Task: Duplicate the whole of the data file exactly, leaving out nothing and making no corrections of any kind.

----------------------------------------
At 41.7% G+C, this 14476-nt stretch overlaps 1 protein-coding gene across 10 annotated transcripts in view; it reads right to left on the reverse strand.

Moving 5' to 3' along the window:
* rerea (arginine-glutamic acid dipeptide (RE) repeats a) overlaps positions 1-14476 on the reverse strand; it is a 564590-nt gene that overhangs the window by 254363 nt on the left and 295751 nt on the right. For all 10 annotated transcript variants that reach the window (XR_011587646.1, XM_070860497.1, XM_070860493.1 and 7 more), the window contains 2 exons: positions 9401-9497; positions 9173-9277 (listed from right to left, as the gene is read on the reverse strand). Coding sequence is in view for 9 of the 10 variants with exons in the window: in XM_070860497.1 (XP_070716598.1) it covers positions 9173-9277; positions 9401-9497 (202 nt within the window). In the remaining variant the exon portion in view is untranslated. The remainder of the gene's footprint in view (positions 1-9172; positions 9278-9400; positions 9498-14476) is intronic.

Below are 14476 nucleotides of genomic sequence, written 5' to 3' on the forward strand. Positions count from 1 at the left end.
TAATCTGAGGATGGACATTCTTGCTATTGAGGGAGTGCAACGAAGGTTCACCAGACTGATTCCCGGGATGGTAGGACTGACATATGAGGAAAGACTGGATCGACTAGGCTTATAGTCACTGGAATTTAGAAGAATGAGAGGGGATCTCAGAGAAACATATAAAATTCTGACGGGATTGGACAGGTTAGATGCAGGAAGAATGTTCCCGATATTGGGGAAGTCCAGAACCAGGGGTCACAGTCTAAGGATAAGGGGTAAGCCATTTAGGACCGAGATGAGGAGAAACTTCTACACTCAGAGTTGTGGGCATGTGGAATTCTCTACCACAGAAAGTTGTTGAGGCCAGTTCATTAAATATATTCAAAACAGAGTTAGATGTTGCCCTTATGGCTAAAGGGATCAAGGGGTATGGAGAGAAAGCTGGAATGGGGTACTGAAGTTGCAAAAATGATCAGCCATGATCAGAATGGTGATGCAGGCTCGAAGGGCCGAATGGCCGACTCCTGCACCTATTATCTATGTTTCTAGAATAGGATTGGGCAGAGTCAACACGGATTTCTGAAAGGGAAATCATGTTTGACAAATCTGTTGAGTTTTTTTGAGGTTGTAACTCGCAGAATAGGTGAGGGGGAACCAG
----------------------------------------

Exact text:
At 41.7% G+C, this 14476-nt stretch overlaps 1 protein-coding gene across 10 annotated transcripts in view; it reads right to left on the reverse strand.

Moving 5' to 3' along the window:
* rerea (arginine-glutamic acid dipeptide (RE) repeats a) overlaps positions 1-14476 on the reverse strand; it is a 564590-nt gene that overhangs the window by 254363 nt on the left and 295751 nt on the right. For all 10 annotated transcript variants that reach the window (XR_011587646.1, XM_070860497.1, XM_070860493.1 and 7 more), the window contains 2 exons: positions 9401-9497; positions 9173-9277 (listed from right to left, as the gene is read on the reverse strand). Coding sequence is in view for 9 of the 10 variants with exons in the window: in XM_070860497.1 (XP_070716598.1) it covers positions 9173-9277; positions 9401-9497 (202 nt within the window). In the remaining variant the exon portion in view is untranslated. The remainder of the gene's footprint in view (positions 1-9172; positions 9278-9400; positions 9498-14476) is intronic.

Below are 14476 nucleotides of genomic sequence, written 5' to 3' on the forward strand. Positions count from 1 at the left end.
TAATCTGAGGATGGACATTCTTGCTATTGAGGGAGTGCAACGAAGGTTCACCAGACTGATTCCCGGGATGGTAGGACTGACATATGAGGAAAGACTGGATCGACTAGGCTTATAGTCACTGGAATTTAGAAGAATGAGAGGGGATCTCAGAGAAACATATAAAATTCTGACGGGATTGGACAGGTTAGATGCAGGAAGAATGTTCCCGATATTGGGGAAGTCCAGAACCAGGGGTCACAGTCTAAGGATAAGGGGTAAGCCATTTAGGACCGAGATGAGGAGAAACTTCTACACTCAGAGTTGTGGGCATGTGGAATTCTCTACCACAGAAAGTTGTTGAGGCCAGTTCATTAAATATATTCAAAACAGAGTTAGATGTTGCCCTTATGGCTAAAGGGATCAAGGGGTATGGAGAGAAAGCTGGAATGGGGTACTGAAGTTGCAAAAATGATCAGCCATGATCAGAATGGTGATGCAGGCTCGAAGGGCCGAATGGCCGACTCCTGCACCTATTATCTATGTTTCTAGAATAGGATTGGGCAGAGTCAACACGGATTTCTGAAAGGGAAATCATGTTTGACAAATCTGTTGAGTTTTTTTGAGGTTGTAACTCGCAGAATAGGTGAGGGGGAACCAG